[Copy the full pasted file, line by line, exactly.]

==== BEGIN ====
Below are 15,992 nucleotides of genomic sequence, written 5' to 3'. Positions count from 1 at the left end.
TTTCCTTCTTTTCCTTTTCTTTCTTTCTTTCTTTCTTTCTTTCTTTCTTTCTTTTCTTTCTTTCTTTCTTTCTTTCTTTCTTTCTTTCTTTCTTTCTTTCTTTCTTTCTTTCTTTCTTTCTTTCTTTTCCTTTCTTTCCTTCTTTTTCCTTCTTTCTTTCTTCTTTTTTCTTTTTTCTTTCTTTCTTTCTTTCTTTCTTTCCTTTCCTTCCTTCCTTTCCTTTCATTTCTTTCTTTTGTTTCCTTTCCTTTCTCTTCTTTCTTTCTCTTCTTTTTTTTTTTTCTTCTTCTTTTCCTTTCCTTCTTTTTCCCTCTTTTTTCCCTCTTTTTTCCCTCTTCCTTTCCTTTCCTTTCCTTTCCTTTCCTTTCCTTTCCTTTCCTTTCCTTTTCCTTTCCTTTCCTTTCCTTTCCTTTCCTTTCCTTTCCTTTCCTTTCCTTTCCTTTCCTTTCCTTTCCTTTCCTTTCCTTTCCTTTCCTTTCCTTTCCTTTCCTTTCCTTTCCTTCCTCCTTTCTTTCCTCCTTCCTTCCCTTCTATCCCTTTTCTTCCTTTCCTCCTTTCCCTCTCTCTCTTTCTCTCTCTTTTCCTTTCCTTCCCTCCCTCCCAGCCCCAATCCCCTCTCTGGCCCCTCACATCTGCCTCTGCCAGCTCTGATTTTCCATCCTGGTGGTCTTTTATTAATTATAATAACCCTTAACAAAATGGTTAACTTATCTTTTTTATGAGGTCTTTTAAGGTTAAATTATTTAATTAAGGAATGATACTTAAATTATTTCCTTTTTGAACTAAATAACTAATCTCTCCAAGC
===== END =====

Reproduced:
Below are 15,992 nucleotides of genomic sequence, written 5' to 3'. Positions count from 1 at the left end.
TTTCCTTCTTTTCCTTTTCTTTCTTTCTTTCTTTCTTTCTTTCTTTCTTTCTTTTCTTTCTTTCTTTCTTTCTTTCTTTCTTTCTTTCTTTCTTTCTTTCTTTCTTTCTTTCTTTCTTTCTTTCTTTTCCTTTCTTTCCTTCTTTTTCCTTCTTTCTTTCTTCTTTTTTCTTTTTTCTTTCTTTCTTTCTTTCTTTCTTTCCTTTCCTTCCTTCCTTTCCTTTCATTTCTTTCTTTTGTTTCCTTTCCTTTCTCTTCTTTCTTTCTCTTCTTTTTTTTTTTTCTTCTTCTTTTCCTTTCCTTCTTTTTCCCTCTTTTTTCCCTCTTTTTTCCCTCTTCCTTTCCTTTCCTTTCCTTTCCTTTCCTTTCCTTTCCTTTCCTTTCCTTTTCCTTTCCTTTCCTTTCCTTTCCTTTCCTTTCCTTTCCTTTCCTTTCCTTTCCTTTCCTTTCCTTTCCTTTCCTTTCCTTTCCTTTCCTTTCCTTTCCTTTCCTTTCCTTTCCTTCCTCCTTTCTTTCCTCCTTCCTTCCCTTCTATCCCTTTTCTTCCTTTCCTCCTTTCCCTCTCTCTCTTTCTCTCTCTTTTCCTTTCCTTCCCTCCCTCCCAGCCCCAATCCCCTCTCTGGCCCCTCACATCTGCCTCTGCCAGCTCTGATTTTCCATCCTGGTGGTCTTTTATTAATTATAATAACCCTTAACAAAATGGTTAACTTATCTTTTTTATGAGGTCTTTTAAGGTTAAATTATTTAATTAAGGAATGATACTTAAATTATTTCCTTTTTGAACTAAATAACTAATCTCTCCAAGC